Though I agree that a President's public statements will carry a lot of weight, it struck me funny to see my friend making the claims she did just as the owners of the NFL, and the NFL commissioner, struck back at Trump's demand that protesting athletes be fired.  Former NFL coach Rex Ryan, who'd campaigned for Trump, announced that he was "[bleep] off."  (Presumably bleeped by ESPN, where he appeared, rather than by Democracy Now!, who quoted him.)  Pushing back against the Leader of the Free World is harder than pushing back against a single football player, but it can be done, and it's being done.  (I'm with "former NFL player Donté Stallworth," who also appeared on DN! this morning, and warned against letting Trump hijack the protests into a controversy over himself, though that already seems to be happening.)

P.S. When I pointed out some of this, my friend replied that I should "tell it to the Joint Chiefs of Staff" in connection with Trump's announcement via Twitter last summer that transgender troops would no longer be allowed to serve in the military in any capacity.  This was a notably ill-chosen rebuttal, because, first, Trump sent that tweet as a declaration of policy, which was not the case with his denunciation of the NFL protestors; and second, because the Joint Chiefs did not accept the tweet as having the "form of law."  They announced that until a policy had been worked out formally, they were going to ignore Trump's announcement and transgender troops would continue to serve.  Until Trump signed a memo implementing the ban, it wasn't law.  The tweet itself did nothing.  This case also supports my general distaste for the hopelessly inadequate way liberals have been responding to Trump's provocations.

Tuesday, September 19, 2017

Those Were the Days!

The rally concluded, and people began strolling to the buses we had chartered to take them back to their cars.  Suddenly dozens of squad cars appeared, as if from nowhere.  They had been carefully concealed behind buildings surrounding the rally.  We counted hundreds of police from five different agencies.  Many of the squad cars displayed shotguns and contained six police officers in full riot gear, something most people there had seen only in television.  The Redwood City police department and the San Mateo County sheriff's office had prepared an elaborate ambush, and they were obviously disappointed that they had not found a chance to "teach you some patriotism," as one cop yelled at the protesters from a car window.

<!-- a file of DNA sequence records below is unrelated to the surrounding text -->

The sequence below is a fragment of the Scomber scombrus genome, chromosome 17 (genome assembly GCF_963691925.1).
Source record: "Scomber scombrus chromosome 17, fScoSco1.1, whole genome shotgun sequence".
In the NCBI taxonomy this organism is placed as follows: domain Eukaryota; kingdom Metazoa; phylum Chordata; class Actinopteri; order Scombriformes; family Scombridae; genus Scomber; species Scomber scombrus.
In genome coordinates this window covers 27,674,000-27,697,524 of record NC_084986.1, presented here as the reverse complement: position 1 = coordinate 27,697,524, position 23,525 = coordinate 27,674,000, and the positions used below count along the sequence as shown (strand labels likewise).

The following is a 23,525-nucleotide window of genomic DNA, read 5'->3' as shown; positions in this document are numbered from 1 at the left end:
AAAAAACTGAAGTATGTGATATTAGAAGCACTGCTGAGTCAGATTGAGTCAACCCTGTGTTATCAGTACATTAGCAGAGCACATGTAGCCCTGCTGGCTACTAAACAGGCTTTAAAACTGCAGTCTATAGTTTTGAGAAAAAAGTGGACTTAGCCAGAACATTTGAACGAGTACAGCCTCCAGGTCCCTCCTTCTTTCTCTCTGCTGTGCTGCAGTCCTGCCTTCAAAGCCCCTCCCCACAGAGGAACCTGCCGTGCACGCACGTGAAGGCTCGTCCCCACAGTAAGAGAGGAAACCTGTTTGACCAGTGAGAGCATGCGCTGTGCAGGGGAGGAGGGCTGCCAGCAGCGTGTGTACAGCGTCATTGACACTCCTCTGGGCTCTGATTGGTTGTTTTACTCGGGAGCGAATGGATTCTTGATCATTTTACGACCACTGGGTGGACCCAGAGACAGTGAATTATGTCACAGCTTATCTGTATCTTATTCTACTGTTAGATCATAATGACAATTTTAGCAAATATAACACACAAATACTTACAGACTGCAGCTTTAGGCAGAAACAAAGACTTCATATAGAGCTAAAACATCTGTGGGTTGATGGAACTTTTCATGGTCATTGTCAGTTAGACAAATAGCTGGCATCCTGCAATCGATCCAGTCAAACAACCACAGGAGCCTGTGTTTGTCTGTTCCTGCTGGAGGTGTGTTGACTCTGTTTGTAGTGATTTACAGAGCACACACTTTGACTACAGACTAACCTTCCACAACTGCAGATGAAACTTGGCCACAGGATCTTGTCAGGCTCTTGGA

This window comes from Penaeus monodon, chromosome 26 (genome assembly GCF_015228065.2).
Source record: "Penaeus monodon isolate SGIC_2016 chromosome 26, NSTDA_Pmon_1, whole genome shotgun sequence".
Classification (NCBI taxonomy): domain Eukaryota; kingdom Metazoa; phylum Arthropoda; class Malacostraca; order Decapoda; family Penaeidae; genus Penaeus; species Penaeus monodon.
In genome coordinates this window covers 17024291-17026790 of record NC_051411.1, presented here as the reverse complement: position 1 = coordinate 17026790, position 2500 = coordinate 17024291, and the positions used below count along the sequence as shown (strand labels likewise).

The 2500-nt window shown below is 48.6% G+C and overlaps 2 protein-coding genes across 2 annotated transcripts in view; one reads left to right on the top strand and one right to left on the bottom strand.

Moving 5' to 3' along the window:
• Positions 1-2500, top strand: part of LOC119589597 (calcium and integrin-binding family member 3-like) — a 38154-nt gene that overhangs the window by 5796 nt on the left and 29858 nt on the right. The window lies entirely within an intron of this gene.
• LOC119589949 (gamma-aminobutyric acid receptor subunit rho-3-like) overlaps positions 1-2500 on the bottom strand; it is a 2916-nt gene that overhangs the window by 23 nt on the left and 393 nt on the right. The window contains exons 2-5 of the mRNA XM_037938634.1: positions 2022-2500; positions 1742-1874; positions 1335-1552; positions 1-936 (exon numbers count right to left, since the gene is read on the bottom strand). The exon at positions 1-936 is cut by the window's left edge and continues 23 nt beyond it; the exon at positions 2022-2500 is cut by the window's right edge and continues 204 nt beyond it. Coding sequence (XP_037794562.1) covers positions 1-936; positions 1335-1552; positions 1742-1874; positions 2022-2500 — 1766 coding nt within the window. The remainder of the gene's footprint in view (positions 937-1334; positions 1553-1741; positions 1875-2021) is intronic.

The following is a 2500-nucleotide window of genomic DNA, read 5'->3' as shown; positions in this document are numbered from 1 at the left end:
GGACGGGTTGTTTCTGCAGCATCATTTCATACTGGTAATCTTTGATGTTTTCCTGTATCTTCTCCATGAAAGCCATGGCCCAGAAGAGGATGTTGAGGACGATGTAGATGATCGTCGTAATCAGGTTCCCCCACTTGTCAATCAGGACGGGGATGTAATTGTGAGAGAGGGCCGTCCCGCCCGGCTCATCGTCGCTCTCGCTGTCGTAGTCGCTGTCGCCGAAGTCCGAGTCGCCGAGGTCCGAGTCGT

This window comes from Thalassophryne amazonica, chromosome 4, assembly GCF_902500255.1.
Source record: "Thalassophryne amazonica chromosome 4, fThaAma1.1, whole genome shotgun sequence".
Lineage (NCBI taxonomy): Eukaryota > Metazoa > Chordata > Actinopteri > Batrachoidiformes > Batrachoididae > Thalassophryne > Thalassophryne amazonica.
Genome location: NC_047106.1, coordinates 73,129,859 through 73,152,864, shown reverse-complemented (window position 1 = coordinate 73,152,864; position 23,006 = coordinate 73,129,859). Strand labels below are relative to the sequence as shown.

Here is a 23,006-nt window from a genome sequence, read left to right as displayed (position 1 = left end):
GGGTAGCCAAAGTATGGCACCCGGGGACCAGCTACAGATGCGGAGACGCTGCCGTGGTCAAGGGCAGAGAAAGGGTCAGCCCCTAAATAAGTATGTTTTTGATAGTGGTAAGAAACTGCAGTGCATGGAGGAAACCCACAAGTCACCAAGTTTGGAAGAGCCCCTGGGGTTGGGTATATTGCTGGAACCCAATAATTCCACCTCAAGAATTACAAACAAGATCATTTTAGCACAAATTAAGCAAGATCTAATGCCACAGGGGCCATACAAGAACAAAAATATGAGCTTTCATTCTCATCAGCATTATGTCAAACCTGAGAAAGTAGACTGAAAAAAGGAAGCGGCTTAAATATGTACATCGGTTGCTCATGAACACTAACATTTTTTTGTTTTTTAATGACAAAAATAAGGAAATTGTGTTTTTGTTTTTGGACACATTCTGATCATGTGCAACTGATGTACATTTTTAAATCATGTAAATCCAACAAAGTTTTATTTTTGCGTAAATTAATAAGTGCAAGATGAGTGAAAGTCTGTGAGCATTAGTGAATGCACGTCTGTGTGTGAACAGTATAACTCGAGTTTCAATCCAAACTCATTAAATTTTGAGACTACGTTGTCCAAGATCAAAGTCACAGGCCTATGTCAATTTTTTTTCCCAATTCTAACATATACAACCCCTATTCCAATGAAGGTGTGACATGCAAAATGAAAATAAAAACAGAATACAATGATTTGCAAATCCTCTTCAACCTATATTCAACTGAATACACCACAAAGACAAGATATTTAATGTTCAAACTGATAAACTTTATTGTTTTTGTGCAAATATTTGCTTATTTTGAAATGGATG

Only local newspapers reported that the march and rally had taken place, and they underestimated the size of the crowd, reporting that most citizens of Redwood City were hostile to such activities.  Bruce Brugmann, the Redwood City Tribune reporter who had been covering the napalm campaign, became so disgusted by the blatant censorship and and rewriting of his stories that he left to found the radical weekly newspaper the Bay Guardian.  Even a mere twenty miles away, the press and radio in San Francisco imposed a total news blackout.  This did keep many people in ignorance.  But it also educated tens of thousands about the role of the media.  Almost everyone in the area knew that an important event had taken palce and could not help but wonder why it was not reported and how many events from other areas were not being reported to us.
The above text is taken from the historian H. Bruce Franklin's account of a rally against napalm production in the Bay Area in 1966, in his book Vietnam and Other American Fantasies (Massachusetts, 2000), pages 87-8.  The book as a whole is very informative.  I decided to read it today after seeing a critique of the first episode of the new Ken Burns-Lynn Novick documentary on the Vietnam War for PBS.  The critique mentioned that
in the 1990s historian H. Bruce Franklin found that most college students recognized the famous image of a prisoner being executed by a man firing a pistol inches away from the victim’s temple. But most of the students believed the shooter was a communist officer, rather that General Nguyen Ngoc Loan, chief of the South Vietnamese national police, an American ally.
This didn't surprise me; it fit with so much else I knew, such as the long and largely successful propagnda campaign to cast the United States as the victim in Vietnam, rather than the victimizer.  Franklin also quotes an amazing speech on the Vietnam war by Barack Obama's role model Ronald Reagan in which, as Franklin points out, "not a single sentence ... is accurate or truthful" (29).  I've seen a similar falsification about the post-9/11 war on terror; it's as if the structure of the scenario is embedded in people's minds, and they need only to insert the names and dates to sit the situation.

But the reason I wanted to quote this particular passage has to do with other misrepresentations of history that I see among many liberals and progressives, including those who are old enough to know better.  The militarization of the police that is presently under way, for example, and the treatment of peaceful dissidents as enemies of the nation who must be crushed, is not as new as many people seem to want to think.  The 3500 or so white, clean-cut, middle-class folks who gathered to object to the production of napalm for use against Vietnamese civilians weren't attacked and beaten by the police that time, though it's clear that the police were hoping for an excuse to do just that.  Later on the police were less restrained.